Dolls and action figures are normally associated with play, but their appeal to children is the ability to enact fantastical scenarios by proxy. Artists are able to do the same and in this group exhibition the works all refer to society’s obsession with the perfect body and how this is a hollow construct.
The opening room is painted a deep red – a colour associated with both pornography and blood. The decor fits in perfectly with the highly sexualised and macabre works on display. Morton Bartlett’s half life-size doll greets visitors like an oversized Barbie. Yet on closer inspection she is not ageing well with her skin flaking off, bursting the illusion of plastic perfection.
One wall of this first room is covered with Cindy Sherman’s Sex Pictures, which display dolls adorned with fake genitalia and muscles. It highlights the current trend of people who feel their own bodies to be inadequate and in need of enhancement, and how this can often lead to disfigured and grotesque outcomes.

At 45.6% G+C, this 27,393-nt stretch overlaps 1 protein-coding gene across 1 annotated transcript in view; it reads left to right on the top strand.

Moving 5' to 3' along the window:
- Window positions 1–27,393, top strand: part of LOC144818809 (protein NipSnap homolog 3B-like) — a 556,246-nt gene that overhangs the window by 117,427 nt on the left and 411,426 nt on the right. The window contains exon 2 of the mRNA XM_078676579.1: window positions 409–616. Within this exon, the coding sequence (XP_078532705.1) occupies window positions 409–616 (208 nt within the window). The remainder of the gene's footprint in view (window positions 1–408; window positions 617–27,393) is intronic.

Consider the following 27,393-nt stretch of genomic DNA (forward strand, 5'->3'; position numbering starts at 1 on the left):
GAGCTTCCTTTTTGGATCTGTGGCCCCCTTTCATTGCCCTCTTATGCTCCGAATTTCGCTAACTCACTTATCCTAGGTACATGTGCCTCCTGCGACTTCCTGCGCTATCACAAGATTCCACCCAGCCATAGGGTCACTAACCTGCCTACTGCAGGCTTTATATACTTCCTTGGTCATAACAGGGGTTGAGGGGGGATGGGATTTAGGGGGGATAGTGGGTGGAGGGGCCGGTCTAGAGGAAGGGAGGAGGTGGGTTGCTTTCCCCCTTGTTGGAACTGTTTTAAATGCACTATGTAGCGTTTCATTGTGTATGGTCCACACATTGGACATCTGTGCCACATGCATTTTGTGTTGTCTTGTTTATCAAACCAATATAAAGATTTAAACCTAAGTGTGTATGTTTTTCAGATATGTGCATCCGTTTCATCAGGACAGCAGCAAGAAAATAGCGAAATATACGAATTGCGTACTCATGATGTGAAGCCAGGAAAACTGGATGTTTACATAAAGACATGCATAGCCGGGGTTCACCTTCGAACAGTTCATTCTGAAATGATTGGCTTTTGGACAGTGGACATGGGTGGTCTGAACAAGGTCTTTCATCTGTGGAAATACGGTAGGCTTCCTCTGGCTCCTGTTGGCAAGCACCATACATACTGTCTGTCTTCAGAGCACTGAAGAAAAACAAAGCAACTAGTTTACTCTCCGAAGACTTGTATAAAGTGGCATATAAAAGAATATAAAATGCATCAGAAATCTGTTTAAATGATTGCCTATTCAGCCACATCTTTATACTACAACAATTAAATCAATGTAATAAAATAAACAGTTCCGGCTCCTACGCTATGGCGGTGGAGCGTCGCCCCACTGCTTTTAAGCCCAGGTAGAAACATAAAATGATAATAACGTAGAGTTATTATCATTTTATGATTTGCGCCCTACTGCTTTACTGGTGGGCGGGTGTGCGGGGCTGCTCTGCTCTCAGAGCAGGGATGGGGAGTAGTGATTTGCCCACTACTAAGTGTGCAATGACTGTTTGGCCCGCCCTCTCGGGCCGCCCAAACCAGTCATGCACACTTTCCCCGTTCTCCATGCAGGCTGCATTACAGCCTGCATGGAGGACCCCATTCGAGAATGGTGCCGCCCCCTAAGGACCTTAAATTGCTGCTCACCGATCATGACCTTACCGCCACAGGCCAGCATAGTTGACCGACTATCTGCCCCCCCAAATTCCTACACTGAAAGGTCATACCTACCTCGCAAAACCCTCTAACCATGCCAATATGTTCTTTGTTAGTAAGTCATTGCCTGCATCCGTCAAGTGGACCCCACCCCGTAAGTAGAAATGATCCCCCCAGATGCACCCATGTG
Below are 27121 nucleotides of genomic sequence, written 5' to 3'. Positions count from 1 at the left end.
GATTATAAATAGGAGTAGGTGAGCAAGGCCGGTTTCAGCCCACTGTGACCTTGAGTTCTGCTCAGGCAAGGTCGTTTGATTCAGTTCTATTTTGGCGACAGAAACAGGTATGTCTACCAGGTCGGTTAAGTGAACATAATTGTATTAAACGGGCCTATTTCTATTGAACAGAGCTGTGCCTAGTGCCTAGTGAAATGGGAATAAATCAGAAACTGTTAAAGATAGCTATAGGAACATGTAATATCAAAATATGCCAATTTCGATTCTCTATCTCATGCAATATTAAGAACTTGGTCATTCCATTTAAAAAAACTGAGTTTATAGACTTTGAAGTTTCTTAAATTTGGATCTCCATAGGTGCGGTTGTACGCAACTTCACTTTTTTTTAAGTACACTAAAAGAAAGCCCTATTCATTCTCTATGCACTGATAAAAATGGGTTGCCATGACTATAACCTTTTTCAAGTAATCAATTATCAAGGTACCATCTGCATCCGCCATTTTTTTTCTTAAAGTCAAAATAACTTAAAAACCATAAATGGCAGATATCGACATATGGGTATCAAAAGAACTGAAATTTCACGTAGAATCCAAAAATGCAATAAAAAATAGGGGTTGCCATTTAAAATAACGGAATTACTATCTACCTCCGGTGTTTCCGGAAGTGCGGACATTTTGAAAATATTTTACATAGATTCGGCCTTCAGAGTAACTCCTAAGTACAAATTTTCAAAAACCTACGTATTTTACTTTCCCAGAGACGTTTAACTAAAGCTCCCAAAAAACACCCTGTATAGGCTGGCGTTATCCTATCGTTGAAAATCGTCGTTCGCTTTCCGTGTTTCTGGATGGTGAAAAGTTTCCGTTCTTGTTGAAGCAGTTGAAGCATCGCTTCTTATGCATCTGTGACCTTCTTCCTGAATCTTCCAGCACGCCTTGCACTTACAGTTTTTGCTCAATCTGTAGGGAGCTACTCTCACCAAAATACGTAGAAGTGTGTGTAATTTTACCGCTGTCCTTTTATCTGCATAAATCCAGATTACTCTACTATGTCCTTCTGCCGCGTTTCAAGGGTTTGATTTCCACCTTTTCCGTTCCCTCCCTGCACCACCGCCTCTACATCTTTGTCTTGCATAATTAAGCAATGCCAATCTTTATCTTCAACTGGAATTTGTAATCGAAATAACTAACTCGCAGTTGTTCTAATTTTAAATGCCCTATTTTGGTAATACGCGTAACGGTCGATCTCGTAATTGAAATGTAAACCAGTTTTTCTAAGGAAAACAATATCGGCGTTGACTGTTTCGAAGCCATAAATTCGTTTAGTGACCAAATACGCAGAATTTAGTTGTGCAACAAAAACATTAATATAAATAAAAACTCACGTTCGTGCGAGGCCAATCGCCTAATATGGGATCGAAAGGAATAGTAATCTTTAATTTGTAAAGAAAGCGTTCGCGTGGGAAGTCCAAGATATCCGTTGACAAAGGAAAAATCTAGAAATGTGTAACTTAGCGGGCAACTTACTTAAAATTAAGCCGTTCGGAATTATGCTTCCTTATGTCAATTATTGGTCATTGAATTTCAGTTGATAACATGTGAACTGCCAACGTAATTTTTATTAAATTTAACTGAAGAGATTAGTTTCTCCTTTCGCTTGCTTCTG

Sherman’s work continues into the next room with her Broken Dolls series of photographs. These black and white images are even more bizarre and disturbing than the previous series, with Frankenstein-like creations on display. The use of black and white is in line with how films and television programmes often switch to monochrome in ultra violent scenes to prevent the audience being overly shocked.
This is a dark and surreal exhibition that takes a critical eye to the societal norm of cosmetic surgery and highlights its shortcomings.
The Vivisector is on display at Sprüth Magers, 7A Grafton St, W1S 4EJ until 26 January. Entrance is free.